- Title: UK: UK banking crisis worries Britons in the capital
- Date: 8th October 2008
- Summary: LANDSBANKI HEADQUARTERS RECEPTION CLOSE OF LANDSBANKI LOGO ON GLASS MAN SMOKING CIGARETTE EXTERIOR OF LANDSBANKI LONDON OFFICES / TREES AND FLOWERS NEXT TO PAVEMENT (SOUNDBITE) (English) KOLA, IT MANAGER, SAYING: "I think like everybody I am a bit more cautious on spending. I probably don't spend as much as I used to and try and just reign in some of my lavish lifestyle a little, go out less. But yeah, I'm not panicking, I'm not drawing all my savings out and like I said, not buying up heaps of gold bars to put under the bed." NATWEST TOWER BUILDING
- Embargoed: 23rd October 2008 13:00
- Topics: Finance
- Reuters ID: LVA1K2QECA3V8DW5BQQCUE85TYVE
- Story Text: Londoners feel the effects of the financial crisis as Royal Bank of Scotland shares suffer at the hands of the credit crunch.
UK banking shares were sharply lower on Tuesday (October 7), on renewed speculation that the government may take stakes in the main lenders, diluting existing shareholders, in an effort to bolster their finances in the face of the global credit crunch.
Employees at the Royal Bank of Scotland arrived at work to watch the share value of the bank plunge.
"I work for RBS, we are really concerned. We are watching the share price just plummet, so yeah, really concerned where everything's going, what is happening. Just waiting for the meeting this afternoon with the Government, let's see how it goes from there," Shefali Silito said.
As the British government strives to stabilise the banking sector and the economy, many Britons are becoming increasingly fearful that the financial crisis will hit their pockets significantly.
For building maintenance worker Tyrone, the ongoing credit crunch increases his fears of job insecurity.
"With the credit crunch how are you gonna be able to look after your kids or yourself if it's so bad already, and you can't get no job?,"
Whilst one of the crisis' latest victims, Mark Lennon, says the situation had been allowed to escalate too far.
"Well I'm actually losing my job today due to the credit crunch, I do recruitment and therefore our clients aren't taking on staff, I am losing my job today, so it's appalling," he said.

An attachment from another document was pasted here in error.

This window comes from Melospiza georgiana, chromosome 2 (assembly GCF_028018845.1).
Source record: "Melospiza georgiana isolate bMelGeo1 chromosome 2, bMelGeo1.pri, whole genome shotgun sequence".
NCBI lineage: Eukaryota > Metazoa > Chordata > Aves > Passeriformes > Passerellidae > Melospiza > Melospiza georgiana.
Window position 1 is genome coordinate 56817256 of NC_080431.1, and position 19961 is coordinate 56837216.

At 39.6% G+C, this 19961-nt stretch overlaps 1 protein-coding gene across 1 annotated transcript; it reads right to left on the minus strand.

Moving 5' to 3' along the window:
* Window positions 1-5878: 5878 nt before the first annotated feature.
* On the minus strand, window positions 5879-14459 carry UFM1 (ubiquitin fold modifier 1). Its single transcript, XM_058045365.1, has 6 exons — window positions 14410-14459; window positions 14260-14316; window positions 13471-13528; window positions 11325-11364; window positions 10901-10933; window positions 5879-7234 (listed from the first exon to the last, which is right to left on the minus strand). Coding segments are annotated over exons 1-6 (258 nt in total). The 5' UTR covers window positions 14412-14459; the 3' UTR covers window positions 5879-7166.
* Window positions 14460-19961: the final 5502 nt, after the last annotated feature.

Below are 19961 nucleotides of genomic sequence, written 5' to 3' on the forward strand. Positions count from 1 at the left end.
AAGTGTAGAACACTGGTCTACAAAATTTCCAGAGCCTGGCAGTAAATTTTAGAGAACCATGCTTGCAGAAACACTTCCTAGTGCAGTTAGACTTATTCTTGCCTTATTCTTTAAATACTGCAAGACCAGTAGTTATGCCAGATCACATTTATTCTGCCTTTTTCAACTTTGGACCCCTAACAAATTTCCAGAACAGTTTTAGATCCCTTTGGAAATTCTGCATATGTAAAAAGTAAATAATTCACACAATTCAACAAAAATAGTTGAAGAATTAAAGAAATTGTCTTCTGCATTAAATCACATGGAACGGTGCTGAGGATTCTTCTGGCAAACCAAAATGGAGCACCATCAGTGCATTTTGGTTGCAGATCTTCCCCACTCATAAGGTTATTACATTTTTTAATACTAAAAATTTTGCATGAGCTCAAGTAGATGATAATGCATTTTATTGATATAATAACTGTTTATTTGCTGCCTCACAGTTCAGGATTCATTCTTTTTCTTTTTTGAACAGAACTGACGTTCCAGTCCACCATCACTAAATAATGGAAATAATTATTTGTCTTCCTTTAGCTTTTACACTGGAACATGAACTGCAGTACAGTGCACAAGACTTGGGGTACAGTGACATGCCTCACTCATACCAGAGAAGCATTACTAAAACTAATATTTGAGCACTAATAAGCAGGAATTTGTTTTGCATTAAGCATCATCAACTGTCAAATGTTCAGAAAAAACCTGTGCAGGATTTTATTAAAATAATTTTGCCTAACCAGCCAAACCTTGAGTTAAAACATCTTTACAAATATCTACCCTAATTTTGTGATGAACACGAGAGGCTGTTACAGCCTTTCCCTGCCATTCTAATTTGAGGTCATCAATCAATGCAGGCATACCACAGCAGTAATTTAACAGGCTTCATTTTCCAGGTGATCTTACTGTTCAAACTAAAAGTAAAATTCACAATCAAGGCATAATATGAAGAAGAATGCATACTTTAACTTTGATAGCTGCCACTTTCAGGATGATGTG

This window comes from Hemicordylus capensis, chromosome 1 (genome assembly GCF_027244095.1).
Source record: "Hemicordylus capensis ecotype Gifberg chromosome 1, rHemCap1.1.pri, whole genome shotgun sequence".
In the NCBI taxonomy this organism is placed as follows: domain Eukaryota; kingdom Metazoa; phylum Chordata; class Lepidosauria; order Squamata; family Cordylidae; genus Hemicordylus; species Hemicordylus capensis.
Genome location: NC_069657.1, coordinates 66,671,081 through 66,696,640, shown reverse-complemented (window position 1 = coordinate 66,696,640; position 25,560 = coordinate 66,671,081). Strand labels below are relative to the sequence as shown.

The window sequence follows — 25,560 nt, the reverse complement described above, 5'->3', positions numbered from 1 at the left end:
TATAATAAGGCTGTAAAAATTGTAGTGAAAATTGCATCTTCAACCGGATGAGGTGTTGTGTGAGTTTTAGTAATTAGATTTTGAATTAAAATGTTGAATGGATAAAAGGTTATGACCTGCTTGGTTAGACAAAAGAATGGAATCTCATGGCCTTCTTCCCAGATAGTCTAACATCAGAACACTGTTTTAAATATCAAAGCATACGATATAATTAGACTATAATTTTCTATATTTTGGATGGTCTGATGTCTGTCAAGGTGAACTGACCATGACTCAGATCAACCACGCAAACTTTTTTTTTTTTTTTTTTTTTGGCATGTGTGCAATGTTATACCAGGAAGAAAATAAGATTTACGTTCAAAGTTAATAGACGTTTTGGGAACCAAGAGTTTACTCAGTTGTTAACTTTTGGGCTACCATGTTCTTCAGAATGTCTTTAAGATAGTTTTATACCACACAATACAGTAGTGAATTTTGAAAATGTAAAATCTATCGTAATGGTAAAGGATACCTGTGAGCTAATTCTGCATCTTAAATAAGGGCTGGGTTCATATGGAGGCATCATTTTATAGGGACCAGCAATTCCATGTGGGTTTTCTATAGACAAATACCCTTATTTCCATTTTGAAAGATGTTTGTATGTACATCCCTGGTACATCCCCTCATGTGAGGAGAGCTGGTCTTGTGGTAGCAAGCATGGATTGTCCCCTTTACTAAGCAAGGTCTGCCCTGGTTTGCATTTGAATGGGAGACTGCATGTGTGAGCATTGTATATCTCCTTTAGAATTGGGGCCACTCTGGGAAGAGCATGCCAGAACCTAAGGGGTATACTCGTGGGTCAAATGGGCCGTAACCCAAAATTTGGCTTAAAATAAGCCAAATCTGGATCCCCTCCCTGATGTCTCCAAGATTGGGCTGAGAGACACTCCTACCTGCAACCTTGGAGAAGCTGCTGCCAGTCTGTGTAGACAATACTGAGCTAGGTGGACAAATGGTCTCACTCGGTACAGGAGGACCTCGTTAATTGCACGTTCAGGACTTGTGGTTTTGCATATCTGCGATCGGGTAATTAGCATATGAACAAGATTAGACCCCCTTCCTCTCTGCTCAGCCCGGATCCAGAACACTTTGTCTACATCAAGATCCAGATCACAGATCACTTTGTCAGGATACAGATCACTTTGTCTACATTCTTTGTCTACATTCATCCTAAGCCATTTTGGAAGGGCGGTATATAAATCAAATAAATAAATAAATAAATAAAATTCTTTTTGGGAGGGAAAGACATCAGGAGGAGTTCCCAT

For others employed in the financial sector, the continued crisis has resulted in a slowdown to business.
Sophie, a French national working in finance in the City of London, worries for her future.
"My concern at the moment is I am not doing business in my particular job, and I may be concerned about my job, about losing it, so I am being a bit selfish," she said.
Her friend echoed her comments but preferred to remain optimistic.
"Yes, obviously we are worried like everyone else in the market but there is nothing we can really do, so just wait and see and hopefully it is cyclical and it will get better some day," she said.
For those not directly affected by the turbulent on goings in the financial sector, prudence is more the order of the day.
Kola, an IT Manager, has adopted a more cautious approach to his spending habits to avoid any draconian measures.
"I think like everybody I am a bit more cautious on spending. I probably don't spend as much as I used to and try and just reign in some of my lavish lifestyle a little, go out less. But yeah, I'm not panicking, I'm not drawing all my savings out and like I said, not buying up heaps of gold bars to put under the bed," he said.
But as politicians prepare to ride the storm before reviving people's confidence in the economy, job insecurity in Britain looks set continue.
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